Twenty miles to the west of New York City, Paterson, a poor, largely nonwhite city of about 150,000, has been tracing the virus at a level that could be the envy of larger cities. The team has been able to successfully investigate and trace about 90 percent of the more than 5,900 positive Covid-19 cases in Paterson, said the city’s top health officer, Dr. Paul Persaud.

As of Saturday, 306 Paterson residents have died, giving the city a Covid-19 death rate of 5.1 percent among those who have tested positive for the disease, compared to 7 percent statewide.

Perry N. Halkitis, the dean of the Rutgers School of Public Health, said that it was impossible to know how much contact tracing has helped control the spread of the virus. But contact tracing, he noted, “is one of the few tools that we actually have in the absence of a vaccine.”

‘We can’t seem to catch a break’: Amid a pandemic, Michigan now faces floods.

Video

transcript

Aerial Video Shows Aftermath of Dam Failure in Michigan

Severe flooding hit central Michigan after two dams broke. Thousands of residents in the region are under evacuation orders.

Downtown Midland, right here, underwater.

Video player loading
Severe flooding hit central Michigan after two dams broke. Thousands of residents in the region are under evacuation orders.CreditCredit…Emily Rose Bennett for The New York Times

Michigan, one of the states hardest hit by the pandemic, was confronted by a new emergency on Wednesday after days of torrential rainfall breached two dams the night before. Thousands of residents were forced to flee their homes, and much of Midland, the home of Dow Chemical and some of its plants, was submerged.

“It’s hard to believe that we’re in the middle of a 100-year crisis, a global pandemic, and we’re also dealing with a flooding event that looks to be the worst in 500 years,” Ms. Whitmer said.

For years, federal regulators had warned that a dam in nearby Edenville Township could rupture and had chided its corporate owner, Boyce Hydro Power, for failing to make required structural changes. On Tuesday night, the dam gave way, sending water gushing into streets and threatening Dow Chemical, the producer of plastics that sits along the Tittabawassee River. Ten miles south of the Edenville dam, water was spilling over a second dam, a structure feared to be on the verge of collapse on Wednesday.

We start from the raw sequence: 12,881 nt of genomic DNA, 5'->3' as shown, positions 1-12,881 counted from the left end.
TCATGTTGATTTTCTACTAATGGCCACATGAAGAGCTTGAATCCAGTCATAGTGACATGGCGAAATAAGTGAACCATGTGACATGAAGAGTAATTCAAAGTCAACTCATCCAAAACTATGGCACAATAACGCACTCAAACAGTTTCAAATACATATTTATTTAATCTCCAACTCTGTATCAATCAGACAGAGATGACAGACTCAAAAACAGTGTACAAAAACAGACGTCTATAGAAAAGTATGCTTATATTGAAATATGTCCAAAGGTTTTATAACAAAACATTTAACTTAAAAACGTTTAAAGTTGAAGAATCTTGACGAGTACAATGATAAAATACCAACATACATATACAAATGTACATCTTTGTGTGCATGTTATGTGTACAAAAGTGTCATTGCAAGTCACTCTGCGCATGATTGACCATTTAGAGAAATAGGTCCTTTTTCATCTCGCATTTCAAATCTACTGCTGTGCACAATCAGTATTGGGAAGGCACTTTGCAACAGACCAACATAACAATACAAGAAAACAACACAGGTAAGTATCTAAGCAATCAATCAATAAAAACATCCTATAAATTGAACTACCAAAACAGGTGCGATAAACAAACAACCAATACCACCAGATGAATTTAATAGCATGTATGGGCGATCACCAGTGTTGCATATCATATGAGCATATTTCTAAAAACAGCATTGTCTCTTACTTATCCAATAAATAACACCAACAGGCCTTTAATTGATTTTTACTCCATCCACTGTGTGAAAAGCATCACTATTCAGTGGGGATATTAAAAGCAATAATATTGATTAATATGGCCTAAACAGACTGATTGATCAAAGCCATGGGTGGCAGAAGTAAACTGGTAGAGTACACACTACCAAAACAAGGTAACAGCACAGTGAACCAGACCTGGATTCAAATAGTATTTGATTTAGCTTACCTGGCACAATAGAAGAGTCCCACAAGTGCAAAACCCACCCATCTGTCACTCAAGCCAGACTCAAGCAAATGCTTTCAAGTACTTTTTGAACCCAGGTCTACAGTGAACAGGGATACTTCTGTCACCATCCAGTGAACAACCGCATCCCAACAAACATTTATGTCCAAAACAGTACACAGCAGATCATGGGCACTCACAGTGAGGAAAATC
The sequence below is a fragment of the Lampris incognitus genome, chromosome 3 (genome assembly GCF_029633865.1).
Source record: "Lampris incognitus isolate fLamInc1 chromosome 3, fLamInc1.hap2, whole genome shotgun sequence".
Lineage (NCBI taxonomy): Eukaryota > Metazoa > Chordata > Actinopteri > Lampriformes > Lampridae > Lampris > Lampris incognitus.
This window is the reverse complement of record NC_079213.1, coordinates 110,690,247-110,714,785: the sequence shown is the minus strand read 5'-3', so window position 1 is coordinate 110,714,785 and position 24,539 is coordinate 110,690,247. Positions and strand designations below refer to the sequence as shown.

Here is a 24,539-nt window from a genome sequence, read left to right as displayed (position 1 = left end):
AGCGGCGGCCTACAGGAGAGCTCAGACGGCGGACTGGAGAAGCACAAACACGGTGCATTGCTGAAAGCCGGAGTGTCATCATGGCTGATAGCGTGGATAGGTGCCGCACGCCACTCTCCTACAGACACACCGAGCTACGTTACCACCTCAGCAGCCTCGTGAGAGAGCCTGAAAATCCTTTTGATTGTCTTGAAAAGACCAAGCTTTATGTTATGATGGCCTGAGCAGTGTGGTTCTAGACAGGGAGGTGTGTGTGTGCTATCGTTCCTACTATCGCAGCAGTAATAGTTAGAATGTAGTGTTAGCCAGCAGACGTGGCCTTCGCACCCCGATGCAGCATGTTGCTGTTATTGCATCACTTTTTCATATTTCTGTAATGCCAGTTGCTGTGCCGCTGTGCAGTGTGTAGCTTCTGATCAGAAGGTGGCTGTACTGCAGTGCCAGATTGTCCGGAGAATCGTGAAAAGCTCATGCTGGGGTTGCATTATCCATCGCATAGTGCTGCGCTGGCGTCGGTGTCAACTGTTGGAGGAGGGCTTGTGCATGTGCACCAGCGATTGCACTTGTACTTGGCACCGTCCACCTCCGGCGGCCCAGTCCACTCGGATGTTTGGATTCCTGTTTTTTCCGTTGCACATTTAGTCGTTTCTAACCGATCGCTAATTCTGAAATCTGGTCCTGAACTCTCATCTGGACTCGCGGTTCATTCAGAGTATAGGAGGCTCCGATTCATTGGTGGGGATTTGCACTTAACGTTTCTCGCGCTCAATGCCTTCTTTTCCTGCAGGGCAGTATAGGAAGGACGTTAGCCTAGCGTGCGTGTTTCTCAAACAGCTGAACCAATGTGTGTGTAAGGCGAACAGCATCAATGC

By then, floodwaters had crept high enough that red stop signs were barely peeking out in downtown Midland, a city of 42,000 residents about 130 miles northwest of Detroit.

Officials said there were no known injuries or deaths tied to the floods.

As news of the disaster spread, Mr. Trump threatened on Twitter to withhold federal funds to Michigan if the state proceeded to expand vote-by-mail efforts. The president then followed up by saying that the Federal Emergency Management Agency and the military had been deployed to Michigan to assist with disaster response.

Michael Cohen will be released from prison amid coronavirus concerns.

Credit…Erin Schaff/The New York Times

Planning to go to the beach? Here are some things to keep in mind.

Credit…Mike Ehrmann/Getty Images

In many states, the beaches are open or opening for Memorial Day weekend. Exciting news, but no activity is going to be risk-free in a pandemic. Here are some things to remember when planning a beach day: know the rules, consider your beach’s geography, stay moving or far away, use your own gear and check out the restroom facilities when you arrive.

Global updates: China imposes a quarantine in its northeast.

The latest outbreak of coronavirus cases in China is concentrated in Jilin, a northeastern province of 27 million people that sits near the borders with Russia and North Korea. Jilin has reported only about 130 cases and two deaths, but experts there have warned of a potential “big explosion.”

Tips for biking as a family.

The humble bicycle is the surprise star of lockdown. With youth sports on hold, car traffic down 75 percent or more throughout the United States (according to the research firm StreetLightData), and cooped-up children doing parkour on the living room furniture, family bike rides have never sounded better. Here are some tips for a safe and successful trip.

Reporting was contributed by Karen Barrow, Julie Bosman, Patricia Cohen, Andrew Das, James Glanz, Matthew Goldstein, Abby Goodnough, Kathleen Gray, Maggie Haberman, Sheila Kaplan, Sharon Otterman, Campbell Robertson, Anna Schaverien, Lauren Sloss, Kaly Soto, Chris Stanford and Alexandra Stevenson.